Reclaiming Motion In Petition Of Scott Davidson For Judicial Review Of A Decision To Continue To Detain The Prisoner In Inhuman And Degrading Prison C V.

CourtCourt of Session
JudgeLord Marnoch,Lord Weir,Lord Hardie
Docket NumberP1199/01
Publication Date18 December 2001

EXTRA DIVISION, INNER HOUSE, COURT OF SESSION

Lord Marnoch

Lord Hardie

Lord Weir

P1199/01

OPINION OF LORD MARNOCH

in

RECLAIMING MOTION

in

PETITION

of

SCOTT DAVIDSON

Petitioner;

for

Judicial Review of a decision to continue to detain the petitioner in inhuman and degrading prison conditions, contrary to Article 3 of the European Convention on Human Rights

______

Act: O'Neill, Q.C., Collins; Drummond Miller, W.S.

Alt: Brailsford, Q.C., Mure; R. Henderson Solicitor for Scottish Ministers

18 December 2001

[1]This is a reclaiming motion against an interlocutor pronounced by the Lord Ordinary (Lord Johnston) on 26 October 2001 in so far as it refused the petitioner's motion for an interim order ordaining the Scottish Ministers to secure the transfer of the petitioner (then a prisoner in H.M. Prison, Barlinnie, Glasgow) to conditions of detention compliant with Article 3 of the European Convention on Human Rights. The Lord Ordinary refused to grant that order on the grounds (1) that it was incompetent under section 21 of the Crown Proceedings Act 1947, (2) that he was not satisfied that the petitioner's pleadings disclosed a prima facie case and (3) that the balance of convenience was, in any event, against the making of the order sought. On 31 October 2001, in circumstances which are not entirely clear, an Extra Division of the Court appointed the case to the Summar Roll "for hearing on the matter of competency" but, before us, it became rapidly apparent that, without entering into the other matters covered by the Lord Ordinary's opinion, it would be impossible to allow the reclaiming motion, whatever its merits on that aspect of the case. In these circumstances the petitioner was allowed to amend the petition, inter alia, by inserting as the first and second Declarators sought:

"(a)declarator that an order ordaining the Scottish Ministers to transfer the petitioner to other conditions of detention (whether final or interim) may competently be made in proceedings by way of application to the supervisory jurisdiction of the Court of Session under Rule of Court 58, and is not precluded by operation of section 21 of the Crown Proceedings Act 1947;

(b)declarator that an order ordaining the Scottish Ministers to transfer the petitioner to other conditions of detention under section 45(b) of the Court of Session Act 1988 (whether final or interim) may competently be made, and is not precluded by the operation of section 21 of the Crown Proceedings Act 1947;".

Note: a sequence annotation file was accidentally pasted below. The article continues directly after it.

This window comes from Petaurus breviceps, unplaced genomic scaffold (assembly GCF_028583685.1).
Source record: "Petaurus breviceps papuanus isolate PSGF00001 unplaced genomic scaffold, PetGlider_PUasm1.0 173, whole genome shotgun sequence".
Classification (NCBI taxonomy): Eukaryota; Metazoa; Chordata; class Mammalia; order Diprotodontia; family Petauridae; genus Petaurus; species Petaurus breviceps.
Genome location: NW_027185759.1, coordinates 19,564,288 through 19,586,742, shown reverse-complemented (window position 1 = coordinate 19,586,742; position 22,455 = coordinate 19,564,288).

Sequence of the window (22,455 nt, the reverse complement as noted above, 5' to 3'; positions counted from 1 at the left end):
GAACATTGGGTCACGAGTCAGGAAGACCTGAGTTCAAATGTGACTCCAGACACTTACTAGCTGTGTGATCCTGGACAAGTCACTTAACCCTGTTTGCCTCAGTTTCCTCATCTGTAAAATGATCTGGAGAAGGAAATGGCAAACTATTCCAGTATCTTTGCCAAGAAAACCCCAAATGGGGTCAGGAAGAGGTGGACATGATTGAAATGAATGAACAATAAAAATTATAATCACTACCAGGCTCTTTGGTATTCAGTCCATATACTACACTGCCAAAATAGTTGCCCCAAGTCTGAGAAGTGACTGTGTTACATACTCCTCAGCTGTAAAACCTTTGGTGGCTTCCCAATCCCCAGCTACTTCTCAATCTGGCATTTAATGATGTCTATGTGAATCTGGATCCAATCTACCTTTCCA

and further, by adding as new first and second pleas in law:

"1.An order ordaining the Scottish Ministers to transfer the petitioner to other conditions of detention (whether final or interim) being competent in proceedings by way of application to the supervisory jurisdiction of the Court of Session under Rule of Court 58 and not being precluded by operation of section 21 of the Crown Proceedings Act 1947, declarator should be pronounced as craved;

2.An order ordaining the Scottish Ministers to transfer the petitioner to other conditions of detention under section 45(b) of the Court of Session Act 1988 (whether interim or final) being competent and not precluded by the operation of section 21 of the Crown Proceedings Act 1947, declarator should be pronounced as craved."

Since it was apparent that the Lord Ordinary would have repelled these new pleas in law the reclaiming motion was allowed to proceed as directed towards them alone. Even so, I am conscious that the new Declarators sought come close to being bare Declarators of general law.

[2]By way of preliminaries, it is also appropriate to note that there are, as I see it, at least two other aspects of doubtful competency arising out of the fact that in this case the petitioner chose to eschew recourse to the procedure for complaints by prisoners set out in Rules 104 et. seq. of the Prisoners and Young Offenders Institutions (Scotland) Rules 1994 (as amended). These culminate with referral of a complaint, if need be, to the Prison Governor. Had this procedure been followed there is, I think, little doubt that the Governor's decision, if adverse to the petitioner, would have been subject to judicial review. Instead, however, what happened was that the solicitors for the petitioner wrote direct to the Prison Governor on 11 September 2001 complaining of the prison conditions and formally requesting a transfer to "conditions which are compatible with his [the petitioner's] Article 3 Convention rights", this being, of course, a reference to the rights conferred by Article 3 of the European Convention on Human Rights. The letter is produced as No. 6/1 of process and we were advised by counsel appearing for the Scottish Ministers that a reply was still being drafted when the raising of the present petition was intimated to the Scottish Ministers on 23 October 2001. A hearing was then arranged for either 25 or 26 October 2001 when, after pronouncing a first order for intimation and service, the Lord Ordinary refused the interim order referred to above. A reclaiming motion having been marked, no Answers to the petition have been lodged, as yet, by the Scottish Ministers. Nonetheless, they were represented both before the Lord Ordinary and before us, and I will hereinafter refer to them as "the respondents".